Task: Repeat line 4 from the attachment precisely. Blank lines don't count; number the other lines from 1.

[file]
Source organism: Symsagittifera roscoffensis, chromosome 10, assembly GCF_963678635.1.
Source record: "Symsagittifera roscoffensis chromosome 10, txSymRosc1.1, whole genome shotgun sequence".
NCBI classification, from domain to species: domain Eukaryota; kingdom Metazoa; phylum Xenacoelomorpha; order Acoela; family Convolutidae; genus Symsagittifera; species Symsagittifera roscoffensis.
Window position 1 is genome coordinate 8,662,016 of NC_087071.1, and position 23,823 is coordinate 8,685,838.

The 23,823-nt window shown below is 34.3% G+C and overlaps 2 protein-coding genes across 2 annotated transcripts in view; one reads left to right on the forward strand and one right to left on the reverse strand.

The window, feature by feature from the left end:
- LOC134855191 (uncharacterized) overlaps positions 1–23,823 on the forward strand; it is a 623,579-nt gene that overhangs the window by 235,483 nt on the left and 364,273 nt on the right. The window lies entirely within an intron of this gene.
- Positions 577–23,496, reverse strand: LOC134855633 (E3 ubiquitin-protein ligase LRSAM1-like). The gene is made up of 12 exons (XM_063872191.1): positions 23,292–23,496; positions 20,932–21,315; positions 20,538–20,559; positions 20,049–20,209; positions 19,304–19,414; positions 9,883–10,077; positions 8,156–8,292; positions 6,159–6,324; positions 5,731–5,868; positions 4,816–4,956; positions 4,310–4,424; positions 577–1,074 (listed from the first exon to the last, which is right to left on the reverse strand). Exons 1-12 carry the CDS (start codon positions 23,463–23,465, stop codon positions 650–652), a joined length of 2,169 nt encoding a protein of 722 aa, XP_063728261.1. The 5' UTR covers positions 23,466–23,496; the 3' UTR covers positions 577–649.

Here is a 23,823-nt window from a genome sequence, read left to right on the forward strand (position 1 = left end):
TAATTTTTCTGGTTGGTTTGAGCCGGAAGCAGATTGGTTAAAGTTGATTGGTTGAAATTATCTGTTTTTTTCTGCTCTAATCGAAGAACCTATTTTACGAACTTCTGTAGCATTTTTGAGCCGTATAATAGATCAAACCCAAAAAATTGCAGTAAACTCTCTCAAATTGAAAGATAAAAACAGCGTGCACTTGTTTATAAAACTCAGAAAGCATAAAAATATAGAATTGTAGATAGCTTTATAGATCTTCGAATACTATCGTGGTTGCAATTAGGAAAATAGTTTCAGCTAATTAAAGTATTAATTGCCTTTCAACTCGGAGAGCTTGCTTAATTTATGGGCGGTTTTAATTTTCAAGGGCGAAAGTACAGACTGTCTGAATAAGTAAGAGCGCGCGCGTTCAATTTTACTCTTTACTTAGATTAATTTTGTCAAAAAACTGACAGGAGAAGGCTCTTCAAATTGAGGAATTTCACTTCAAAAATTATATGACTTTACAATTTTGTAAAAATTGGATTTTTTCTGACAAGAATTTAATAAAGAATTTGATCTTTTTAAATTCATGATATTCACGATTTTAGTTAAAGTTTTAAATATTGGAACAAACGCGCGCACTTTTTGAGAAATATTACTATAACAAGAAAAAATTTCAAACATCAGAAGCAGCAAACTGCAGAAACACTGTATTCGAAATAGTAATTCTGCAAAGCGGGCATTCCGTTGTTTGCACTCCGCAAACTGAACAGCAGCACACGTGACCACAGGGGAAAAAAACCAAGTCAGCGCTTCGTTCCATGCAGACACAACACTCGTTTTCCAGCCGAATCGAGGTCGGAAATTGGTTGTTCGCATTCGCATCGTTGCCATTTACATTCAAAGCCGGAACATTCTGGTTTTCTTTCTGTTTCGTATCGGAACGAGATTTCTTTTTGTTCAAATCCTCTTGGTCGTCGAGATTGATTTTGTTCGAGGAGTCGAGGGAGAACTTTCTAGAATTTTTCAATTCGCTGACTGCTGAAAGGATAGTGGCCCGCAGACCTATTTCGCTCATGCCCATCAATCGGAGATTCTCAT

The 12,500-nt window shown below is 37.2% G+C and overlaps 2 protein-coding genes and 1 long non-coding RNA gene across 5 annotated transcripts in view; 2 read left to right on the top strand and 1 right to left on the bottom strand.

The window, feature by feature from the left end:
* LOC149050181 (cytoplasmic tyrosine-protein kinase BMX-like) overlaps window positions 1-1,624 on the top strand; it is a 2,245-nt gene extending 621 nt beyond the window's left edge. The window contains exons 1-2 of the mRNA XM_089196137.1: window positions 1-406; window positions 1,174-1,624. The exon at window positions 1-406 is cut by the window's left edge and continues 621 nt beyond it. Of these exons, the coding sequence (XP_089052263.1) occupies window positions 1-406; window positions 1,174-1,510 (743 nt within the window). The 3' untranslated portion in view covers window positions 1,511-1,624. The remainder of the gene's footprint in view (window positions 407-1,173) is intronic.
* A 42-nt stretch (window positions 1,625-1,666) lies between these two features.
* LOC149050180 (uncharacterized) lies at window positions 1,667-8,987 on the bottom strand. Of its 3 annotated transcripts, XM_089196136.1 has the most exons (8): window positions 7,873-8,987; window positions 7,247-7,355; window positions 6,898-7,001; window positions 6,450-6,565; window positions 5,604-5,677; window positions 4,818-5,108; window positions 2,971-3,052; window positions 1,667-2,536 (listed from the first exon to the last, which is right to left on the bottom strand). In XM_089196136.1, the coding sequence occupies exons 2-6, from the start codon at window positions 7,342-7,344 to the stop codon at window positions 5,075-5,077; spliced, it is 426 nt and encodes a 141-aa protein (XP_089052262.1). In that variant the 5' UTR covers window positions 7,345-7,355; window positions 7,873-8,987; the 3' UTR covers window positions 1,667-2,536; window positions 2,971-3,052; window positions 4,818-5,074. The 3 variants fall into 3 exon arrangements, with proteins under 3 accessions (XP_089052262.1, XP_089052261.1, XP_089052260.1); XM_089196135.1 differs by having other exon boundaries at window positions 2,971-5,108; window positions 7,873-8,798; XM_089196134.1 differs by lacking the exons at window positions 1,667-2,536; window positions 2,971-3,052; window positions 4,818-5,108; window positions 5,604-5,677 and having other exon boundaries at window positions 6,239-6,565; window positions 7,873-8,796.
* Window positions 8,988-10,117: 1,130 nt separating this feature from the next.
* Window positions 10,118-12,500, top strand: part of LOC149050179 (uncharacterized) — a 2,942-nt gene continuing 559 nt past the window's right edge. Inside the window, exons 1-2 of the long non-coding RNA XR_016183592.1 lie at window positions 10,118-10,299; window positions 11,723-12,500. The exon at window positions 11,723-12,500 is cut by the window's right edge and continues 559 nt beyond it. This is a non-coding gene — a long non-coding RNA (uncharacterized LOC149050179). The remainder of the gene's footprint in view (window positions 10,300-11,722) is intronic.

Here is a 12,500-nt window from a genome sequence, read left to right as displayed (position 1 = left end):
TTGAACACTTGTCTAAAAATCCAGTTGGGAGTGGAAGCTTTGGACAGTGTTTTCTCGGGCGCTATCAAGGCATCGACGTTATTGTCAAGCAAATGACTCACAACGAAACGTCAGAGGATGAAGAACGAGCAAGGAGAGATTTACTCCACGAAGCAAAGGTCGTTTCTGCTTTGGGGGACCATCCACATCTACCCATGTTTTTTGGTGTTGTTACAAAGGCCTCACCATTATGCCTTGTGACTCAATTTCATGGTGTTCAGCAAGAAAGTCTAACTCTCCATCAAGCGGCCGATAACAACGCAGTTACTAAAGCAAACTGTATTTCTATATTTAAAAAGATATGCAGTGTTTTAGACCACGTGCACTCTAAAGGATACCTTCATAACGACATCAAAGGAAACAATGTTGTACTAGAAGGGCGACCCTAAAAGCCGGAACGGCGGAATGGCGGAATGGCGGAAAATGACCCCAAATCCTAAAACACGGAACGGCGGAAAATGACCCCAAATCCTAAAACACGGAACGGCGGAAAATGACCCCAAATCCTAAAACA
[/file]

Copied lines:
Window position 1 is genome coordinate 8,662,016 of NC_087071.1, and position 23,823 is coordinate 8,685,838.